General David Petraeus was in the hot seat during his Senate confirmation hearings in Washington this summer, and it had nothing to do with the heat wave outside.
While senators were confirming Petraeus as commander of U.S. and international forces in Afghanistan, they criticized the tactical guidance issued last year ordering greater restraint of U.S. forces to protect against civilian deaths. Although it was the deadliest summer for U.S. troops in nine years of war, some senators and media commentators were complaining about limitations on air strikes.
Rather than caving to criticism, Petraeus issued tactical guidance that reinforced civilian protections. “We must continue — indeed, redouble — our efforts to reduce the loss of innocent civilian life to an absolute minimum,” he said.
Good news and bad
General Petraeus knows the United States cannot kill every Taliban, insurgent or Al Qaeda sympathizer. In media interviews, he explained that the strategy of protecting civilians is working. United Nations figures bear this out, sort of.
The U.N. Assistance Mission in Afghanistan’s recent report on protection of civilians notes a 64 percent decrease in deaths and injuries from coalition aerial attacks and a 30 percent decline in the civilian casualties caused by coalition and Afghan government forces. That’s the good news. The bad news is that overall civilian casualties in Afghanistan have dramatically increased by 31 percent due to increased killing of civilians by antigovernment forces.
Exposing fundamental flaws
Afghans understand the Taliban and insurgents are responsible for nearly 80 percent of civilian deaths compared to 12 percent caused by coalition forces. Yet coalition forces do not get credit for increased civilian protection efforts. Instead they are blamed, even for the civilians killed by the enemy, under the belief that the very presence of U.S. and international forces in the country exacerbates the violence.
This exposes some of the fundamental problems with the Afghan and other counterinsurgency operations. It is difficult for centralized violence (exemplified by the U.S. military organization) to meet and contain highly decentralized violence. It is difficult to use military force, which will always cause unintended civilian casualties, as a means of upholding the norm of civilian protection. You can’t argue that every noncombatant life is sacred while killing noncombatants. As General Petraeus notes, “Every Afghan civilian death diminishes our cause.”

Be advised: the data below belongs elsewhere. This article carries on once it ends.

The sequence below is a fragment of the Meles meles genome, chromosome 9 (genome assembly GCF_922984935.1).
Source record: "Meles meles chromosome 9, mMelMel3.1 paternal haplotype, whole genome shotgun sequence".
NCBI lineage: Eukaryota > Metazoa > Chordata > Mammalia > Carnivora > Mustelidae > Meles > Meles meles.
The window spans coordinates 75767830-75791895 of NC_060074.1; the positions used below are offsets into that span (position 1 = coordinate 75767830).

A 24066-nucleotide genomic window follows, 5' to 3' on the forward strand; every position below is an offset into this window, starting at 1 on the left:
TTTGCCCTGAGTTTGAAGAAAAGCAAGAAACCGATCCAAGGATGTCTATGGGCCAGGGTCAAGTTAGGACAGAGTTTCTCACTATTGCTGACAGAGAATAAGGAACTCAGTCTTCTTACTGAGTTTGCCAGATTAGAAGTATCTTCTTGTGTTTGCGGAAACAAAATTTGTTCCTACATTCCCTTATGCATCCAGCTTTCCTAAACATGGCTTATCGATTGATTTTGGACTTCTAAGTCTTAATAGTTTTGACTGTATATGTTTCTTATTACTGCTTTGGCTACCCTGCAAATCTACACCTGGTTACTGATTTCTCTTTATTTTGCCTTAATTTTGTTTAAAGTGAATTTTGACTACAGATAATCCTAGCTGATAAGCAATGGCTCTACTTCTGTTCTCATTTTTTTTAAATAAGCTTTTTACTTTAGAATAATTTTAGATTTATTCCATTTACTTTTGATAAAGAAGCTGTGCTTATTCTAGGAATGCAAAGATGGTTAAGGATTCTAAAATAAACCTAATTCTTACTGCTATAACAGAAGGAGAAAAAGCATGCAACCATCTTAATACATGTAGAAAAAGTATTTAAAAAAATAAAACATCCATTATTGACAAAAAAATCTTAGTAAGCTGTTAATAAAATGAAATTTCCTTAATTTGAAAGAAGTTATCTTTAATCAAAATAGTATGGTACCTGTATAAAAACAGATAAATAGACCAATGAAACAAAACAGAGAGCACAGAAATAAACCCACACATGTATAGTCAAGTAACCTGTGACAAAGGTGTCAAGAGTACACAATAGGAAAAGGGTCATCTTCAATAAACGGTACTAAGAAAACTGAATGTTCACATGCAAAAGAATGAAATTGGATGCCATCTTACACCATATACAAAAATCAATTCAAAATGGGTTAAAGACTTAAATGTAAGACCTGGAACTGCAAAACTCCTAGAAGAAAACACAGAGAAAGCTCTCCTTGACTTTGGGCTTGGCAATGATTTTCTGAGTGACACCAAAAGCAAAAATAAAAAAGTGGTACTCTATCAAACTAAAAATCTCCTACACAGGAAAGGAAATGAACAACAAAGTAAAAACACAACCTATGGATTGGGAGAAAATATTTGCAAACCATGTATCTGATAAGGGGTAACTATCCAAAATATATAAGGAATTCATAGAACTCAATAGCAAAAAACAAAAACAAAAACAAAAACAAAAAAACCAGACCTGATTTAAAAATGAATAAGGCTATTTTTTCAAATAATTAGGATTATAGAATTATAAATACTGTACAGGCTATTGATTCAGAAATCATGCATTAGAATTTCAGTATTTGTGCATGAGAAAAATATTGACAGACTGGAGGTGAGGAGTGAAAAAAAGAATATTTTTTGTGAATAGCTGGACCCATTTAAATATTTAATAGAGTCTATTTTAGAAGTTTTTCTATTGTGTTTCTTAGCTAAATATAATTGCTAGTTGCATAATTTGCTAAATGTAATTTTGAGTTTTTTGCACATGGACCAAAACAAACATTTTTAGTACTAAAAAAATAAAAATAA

Beyond just war
We urgently need to expand just peace norms and practices. Just war logic helps institutionalize the protection of civilians, but restraining airpower and the use of force, however laudable, is not building peace. In a forthcoming volume, Peacebuilding: Catholic Theology, Ethics, and Praxis, I argue that peacebuilding is the only sustainable path for protecting civilians in the long term. The United States must enlarge the policy tool box and go beyond the current heavy emphasis on the use of force to place greater attention on peacebuilding norms and practices, particularly participation and reconciliation.
Current U.S. government peacebuilding ideas and practices are inadequate. When U.S. and international military leaders discuss splitting off and working with Taliban fighters “who can be reconciled,” they are not talking about genuine reconciliation, which is the repair of relationships to build sustainable peace. Rather, they have in mind a process of demobilization, disarmament and reintegration. This is necessary in Afghanistan and elsewhere, but it is not reconciliation. Genuine peacebuilding requires talking with the Taliban, but U.S. officials are reluctant to do so, and a recent Supreme Court decision equates talking with adversaries to providing illegal material support to terrorists.
A higher moral standard
Protecting civilians requires more than restrictive tactical directives. The U.S. government must learn how to build peace. Operating on a higher moral plain than enemies who deliberately kill civilians is difficult but necessary for military and political success. To prevent noncombatant deaths and advance the norm of civilian protection, the U.S. must hold to a higher moral standard and create new norms of just peace.
Maryann Cusimano Love is associate professor of international relations at the Catholic University of America in Washington, D.C. This essay, titled “From Civilian Immunity to Just Peace,” and others investigating violent conflict can be found at the webzine Peace Policy, published by Notre Dame’s Kroc Institute for International Peace Studies.